3 ways to get media work experience

Emma Knowles, Editor
March, 2019

Explore your creativity and stand out from the crowd by building your portfolio as a blogger, vlogger or podcast host

Without personal contacts it can be difficult to secure media experience, as jobs are few and far between, particularly at the level graduates typically enter this fast-paced and exciting industry.

Being proactive and building a portfolio in your free time - whether you're looking for a job, already in employment or still studying - can help you get ahead and demonstrate to employers that you've got the skills, ideas and passion needed to work in the media.

It's possible to make money from a blog, vlog or podcast if it becomes very popular, although this is rare. View these projects primarily as a way to build experience.

Start a blog

An effective way to work on your tone of voice, writing style and editing skills as a budding journalist or copywriter is to set up and maintain your own blog.

A blog is a regularly-updated site, usually written in an informal, chatty style and focused around a niche topic - anything from extreme sports and rock music to vegan recipes and fitness advice.

Through writing your own posts, not only will your written voice mature, but you'll learn how to tighten up your writing to best engage your readers. You may also look into search engine optimisation (SEO) - using analytics tools, such as Google Analytics, to discover what your audience is searching for and how to make sure your posts are being seen.

You don't have to financially invest in blogging - hosting sites such as Wordpress allow you to create a free site within minutes - nor do you have to be an expert in coding and website design, as these sites offer a range of free website themes. That being said, your blog is a great platform to show these skills if you have them.

There are plenty of benefits to setting up a blog - by networking with likeminded creators you open yourself up to potential job and event opportunities.

As well as specifically blogging related benefits, by uploading to a schedule you'll practice good timekeeping and organisation.

Blogging will impress potential employers if you're hoping to become an:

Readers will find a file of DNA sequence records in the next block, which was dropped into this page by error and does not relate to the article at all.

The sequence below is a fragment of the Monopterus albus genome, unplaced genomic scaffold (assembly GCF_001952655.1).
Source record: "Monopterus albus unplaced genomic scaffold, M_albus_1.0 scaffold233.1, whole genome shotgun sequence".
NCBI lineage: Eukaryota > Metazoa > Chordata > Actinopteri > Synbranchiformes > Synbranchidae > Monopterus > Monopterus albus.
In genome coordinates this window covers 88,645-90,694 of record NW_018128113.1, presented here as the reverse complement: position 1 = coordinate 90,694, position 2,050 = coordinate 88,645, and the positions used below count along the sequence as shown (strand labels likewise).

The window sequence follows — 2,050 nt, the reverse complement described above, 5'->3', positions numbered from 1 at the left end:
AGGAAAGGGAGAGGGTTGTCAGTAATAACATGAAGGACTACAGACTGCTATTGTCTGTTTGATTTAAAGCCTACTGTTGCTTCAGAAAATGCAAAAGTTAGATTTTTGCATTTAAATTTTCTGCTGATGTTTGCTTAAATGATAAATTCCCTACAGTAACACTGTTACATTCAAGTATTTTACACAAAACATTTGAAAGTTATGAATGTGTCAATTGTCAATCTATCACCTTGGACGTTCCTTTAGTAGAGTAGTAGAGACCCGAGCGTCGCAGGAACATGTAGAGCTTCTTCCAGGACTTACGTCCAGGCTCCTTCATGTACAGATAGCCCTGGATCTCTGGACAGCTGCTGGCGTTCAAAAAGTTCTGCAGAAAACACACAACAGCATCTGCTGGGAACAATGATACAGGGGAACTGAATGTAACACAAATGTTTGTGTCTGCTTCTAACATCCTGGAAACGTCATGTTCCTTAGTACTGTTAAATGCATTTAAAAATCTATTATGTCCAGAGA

Become a vlogger

Vlogging - or video blogging - is an increasingly popular form of content creating. Like blogging, vlogging is the sharing of topics, thoughts and opinions, but in video format as opposed to written.

Your viewers are seeking more condensed, vibrant content, as opposed to blog readers whose priority is informative, good-quality writing. By becoming a vlogger you'll sharpen your video editing and public speaking skills, while demonstrating your ability to identify what your viewers are looking for and present it in the most engaging way.

Filming a video is just one part of the vlogging process. You'll also need to learn how to frame and edit your videos creatively, publish them on a hosting site such as YouTube, and market yourself to your audience.

Vlogging can be done from anywhere, giving you the potential to feature a range of locations and discuss whatever you're passionate about. On a basic level, all you need to vlog is a camera with a working microphone (the camera on your smartphone is fine), editing software (many computers come with free editing software and editing apps are available to download to help with this) and access to the internet.

Only a fraction of high profile vloggers are able to make a living through their vlogs by advertising. However, an online portfolio of vlogs can help you get a foot in the door towards becoming a film/video editor, television camera operator, actor or broadcast presenter.

Launch your own podcast

If you're a radio presenting hopeful you could start a podcast to develop your skills. A podcast is an on-demand series, delivered in the style of a radio broadcast and downloadable from hosting sites such as iTunes.

Launching a podcast is an easy way to gain valuable experience in a field where securing work experience placements, such as with local radio stations, is an increasingly competitive and difficult task. At the most basic level, all you'll need to get started is a computer with a built-in mic, access to the internet and ideas or a theme for your podcast to cover.

By starting a podcast you'll refine skills essential to a career as a radio presenter, such as:

  • the technological aspects of the job, through audio editing and publishing podcasts online
  • effective scriptwriting - you'll learn the difference between writing a script to read directly from and a script to prompt a conversational tone
  • growing and engaging an audience.

Like all other content creators, you're not guaranteed to make money podcasting. Base your podcast around a topic you're passionate about - you'll engage your listeners with your enthusiasm and find the experience more enjoyable.

Having a podcast in your portfolio could lead the way to a career as a radio broadcast assistant, broadcast journalist or broadcast presenter.

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